Contributed by Peter Hansen, May 28, 2020
Chicago employers take note – beginning July 1, 2020, you may be required to post work schedules at least 10 days in advance in order to comply with the Fair Workweek Ordinance. This seems like as good a time as any for a refresher on the Ordinance.
Are We Subject to the Ordinance?
Generally, employers must comply with the Ordinance if they meet each of the below conditions:
- They employ 100+ employees (both inside and outside of Chicago) or, for non-profit corporations, 250+ employees;
- They employ 50+ employees who spend the majority of their time at work in Chicago and earn $50,000 or less if salaried / $26.00 per hour if hourly; and
- They are primarily engaged in one of the following industries: building services; healthcare; hotels; manufacturing; restaurants; retail; and warehouse services.
What About Union Workers?
Employers subject to any existing Collective Bargaining Agreement (CBA) need not comply with portions of the Ordinance that conflict with the CBA as to the particular bargaining unit. However, any CBA entered into after July 1, 2020 must explicitly waive the Ordinance’s requirements “in clear and unambiguous terms” in order to avoid compliance through the collective bargaining process.
What Does the Ordinance Require?
The Ordinance places a number of requirements on employers, including:
- Providing new employees with a written estimate of days and hours of work within 90 days of their start of employment;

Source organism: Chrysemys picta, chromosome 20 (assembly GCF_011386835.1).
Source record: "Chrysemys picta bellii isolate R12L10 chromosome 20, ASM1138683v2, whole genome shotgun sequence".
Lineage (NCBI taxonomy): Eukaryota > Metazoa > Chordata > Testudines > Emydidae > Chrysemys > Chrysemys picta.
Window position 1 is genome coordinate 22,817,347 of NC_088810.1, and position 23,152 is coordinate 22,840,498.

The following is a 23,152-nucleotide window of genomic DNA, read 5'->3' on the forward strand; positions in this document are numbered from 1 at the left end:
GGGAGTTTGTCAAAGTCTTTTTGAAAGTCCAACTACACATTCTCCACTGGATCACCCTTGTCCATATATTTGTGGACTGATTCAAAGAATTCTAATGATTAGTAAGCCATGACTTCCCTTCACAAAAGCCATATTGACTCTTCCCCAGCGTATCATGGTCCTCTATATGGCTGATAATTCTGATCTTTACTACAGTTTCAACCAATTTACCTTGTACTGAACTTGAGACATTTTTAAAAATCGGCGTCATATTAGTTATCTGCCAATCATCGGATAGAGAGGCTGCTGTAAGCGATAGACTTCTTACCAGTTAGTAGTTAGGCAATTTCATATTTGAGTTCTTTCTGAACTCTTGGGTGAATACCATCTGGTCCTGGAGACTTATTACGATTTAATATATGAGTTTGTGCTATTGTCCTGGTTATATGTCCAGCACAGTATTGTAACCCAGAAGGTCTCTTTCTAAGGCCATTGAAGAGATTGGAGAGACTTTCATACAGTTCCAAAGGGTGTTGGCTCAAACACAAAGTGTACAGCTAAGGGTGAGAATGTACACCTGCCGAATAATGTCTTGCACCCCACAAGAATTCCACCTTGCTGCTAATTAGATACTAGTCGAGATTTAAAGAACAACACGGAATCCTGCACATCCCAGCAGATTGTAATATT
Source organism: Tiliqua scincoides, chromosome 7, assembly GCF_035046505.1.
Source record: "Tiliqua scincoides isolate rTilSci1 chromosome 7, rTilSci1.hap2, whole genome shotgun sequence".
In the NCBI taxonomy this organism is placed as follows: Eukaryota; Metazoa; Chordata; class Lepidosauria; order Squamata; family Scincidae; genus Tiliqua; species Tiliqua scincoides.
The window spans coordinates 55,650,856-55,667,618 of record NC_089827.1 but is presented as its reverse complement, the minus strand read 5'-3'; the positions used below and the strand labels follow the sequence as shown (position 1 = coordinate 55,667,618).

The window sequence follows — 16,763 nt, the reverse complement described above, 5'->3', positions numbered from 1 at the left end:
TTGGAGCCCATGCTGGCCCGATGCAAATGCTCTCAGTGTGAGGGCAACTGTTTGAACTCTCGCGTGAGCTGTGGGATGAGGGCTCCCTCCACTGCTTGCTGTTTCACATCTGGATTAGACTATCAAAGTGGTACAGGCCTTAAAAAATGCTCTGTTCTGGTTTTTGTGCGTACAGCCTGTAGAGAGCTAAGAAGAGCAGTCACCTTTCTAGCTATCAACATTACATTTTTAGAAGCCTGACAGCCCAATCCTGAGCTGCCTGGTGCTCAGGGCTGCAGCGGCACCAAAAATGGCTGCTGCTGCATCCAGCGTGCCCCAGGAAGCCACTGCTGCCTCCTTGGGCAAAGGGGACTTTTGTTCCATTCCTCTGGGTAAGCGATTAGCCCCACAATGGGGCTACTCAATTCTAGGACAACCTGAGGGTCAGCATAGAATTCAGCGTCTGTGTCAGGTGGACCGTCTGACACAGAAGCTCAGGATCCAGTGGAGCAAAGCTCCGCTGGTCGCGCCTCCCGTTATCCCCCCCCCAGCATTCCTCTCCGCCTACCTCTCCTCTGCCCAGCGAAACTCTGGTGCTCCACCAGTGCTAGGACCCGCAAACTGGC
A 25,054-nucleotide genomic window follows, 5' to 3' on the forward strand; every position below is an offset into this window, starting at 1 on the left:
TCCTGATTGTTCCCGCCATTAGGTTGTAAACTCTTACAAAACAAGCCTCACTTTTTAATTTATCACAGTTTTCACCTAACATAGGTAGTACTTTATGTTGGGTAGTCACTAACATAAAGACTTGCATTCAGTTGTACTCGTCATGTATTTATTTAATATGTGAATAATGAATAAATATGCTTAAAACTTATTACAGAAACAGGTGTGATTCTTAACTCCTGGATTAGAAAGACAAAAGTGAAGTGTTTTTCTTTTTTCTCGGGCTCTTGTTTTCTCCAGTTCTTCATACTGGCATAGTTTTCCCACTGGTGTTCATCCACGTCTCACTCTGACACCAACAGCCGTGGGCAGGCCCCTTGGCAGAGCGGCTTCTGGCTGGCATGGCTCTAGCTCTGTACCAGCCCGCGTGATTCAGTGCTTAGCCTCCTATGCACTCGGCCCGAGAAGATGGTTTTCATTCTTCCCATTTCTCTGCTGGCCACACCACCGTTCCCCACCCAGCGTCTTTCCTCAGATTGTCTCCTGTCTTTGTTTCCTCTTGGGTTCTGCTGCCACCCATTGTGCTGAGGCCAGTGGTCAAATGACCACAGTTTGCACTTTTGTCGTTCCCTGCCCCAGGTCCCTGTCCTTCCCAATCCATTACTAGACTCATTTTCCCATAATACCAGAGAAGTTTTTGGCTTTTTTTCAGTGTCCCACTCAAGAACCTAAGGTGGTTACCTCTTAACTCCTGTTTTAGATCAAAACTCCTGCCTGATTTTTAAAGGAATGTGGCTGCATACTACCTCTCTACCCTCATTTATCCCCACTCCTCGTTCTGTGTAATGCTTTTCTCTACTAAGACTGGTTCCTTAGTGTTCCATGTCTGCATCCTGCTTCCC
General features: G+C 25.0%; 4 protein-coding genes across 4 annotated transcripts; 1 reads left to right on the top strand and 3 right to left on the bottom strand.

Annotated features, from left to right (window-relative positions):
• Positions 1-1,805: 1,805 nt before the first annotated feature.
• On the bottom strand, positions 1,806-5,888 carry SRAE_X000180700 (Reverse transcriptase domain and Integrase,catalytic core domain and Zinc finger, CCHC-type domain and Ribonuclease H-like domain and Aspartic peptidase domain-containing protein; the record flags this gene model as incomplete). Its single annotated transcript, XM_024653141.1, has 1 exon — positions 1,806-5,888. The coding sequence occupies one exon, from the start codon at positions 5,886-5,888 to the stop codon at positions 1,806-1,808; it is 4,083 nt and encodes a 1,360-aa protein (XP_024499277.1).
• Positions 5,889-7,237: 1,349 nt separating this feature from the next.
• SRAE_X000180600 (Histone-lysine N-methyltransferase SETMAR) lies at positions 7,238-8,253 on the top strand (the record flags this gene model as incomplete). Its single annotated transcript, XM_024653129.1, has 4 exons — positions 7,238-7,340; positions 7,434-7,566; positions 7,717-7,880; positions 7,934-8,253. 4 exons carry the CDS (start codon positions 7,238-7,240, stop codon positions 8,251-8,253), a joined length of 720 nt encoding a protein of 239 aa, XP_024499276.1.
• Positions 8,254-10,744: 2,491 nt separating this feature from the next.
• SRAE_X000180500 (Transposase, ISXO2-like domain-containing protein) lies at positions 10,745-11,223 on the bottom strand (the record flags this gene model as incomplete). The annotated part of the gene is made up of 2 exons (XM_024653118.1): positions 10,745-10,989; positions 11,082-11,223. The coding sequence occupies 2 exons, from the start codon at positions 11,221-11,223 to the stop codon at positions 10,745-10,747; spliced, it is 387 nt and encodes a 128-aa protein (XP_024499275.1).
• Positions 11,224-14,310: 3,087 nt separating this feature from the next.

- Posting a written work schedule at least 10 days in advance for employees who earn $50,000 or less / $26.00 per hour or less;
- Paying employees 1 hour of “predictability pay” for each shift change that occurs after the 10 day schedule notice;
- Offering additional shifts to existing part-time employees first, then to full-time employees, then to temporary/seasonal workers; and
- Providing at least 10 hours of rest between shifts, unless the employee consents to a shorter rest period in writing and is paid at least 1.25 times their regular rate of pay for the shift.
Additionally, employers must both post and provide notice of the Ordinance to all covered employees with their first paycheck on or following July 1, 2020.
But Wait, What About COVID-19?
Given COVID-19’s far-reaching impact, Chicago employers may have assumed that the city would delay enforcing the Ordinance. This is not the case, however: the city made it clear that the Ordinance’s schedule change provisions apply unless COVID-19 caused the employer “to materially change its operating hours, operating plan, or the goods or services provided by the Employer, which results in the Work Schedule change.” This limited exception should be relied upon sparingly.
The city also delayed private employees’ right to file a lawsuit pertaining to alleged violations to January 1, 2021; however, the city can still enforce the Ordinance and issue fines – which could range from $300 to $500 per day, per employee.
This is a somewhat complicated topic, so any employers who are unsure of their covered status and/or how to comply on the most practical level possible should contact experienced labor and employment law counsel.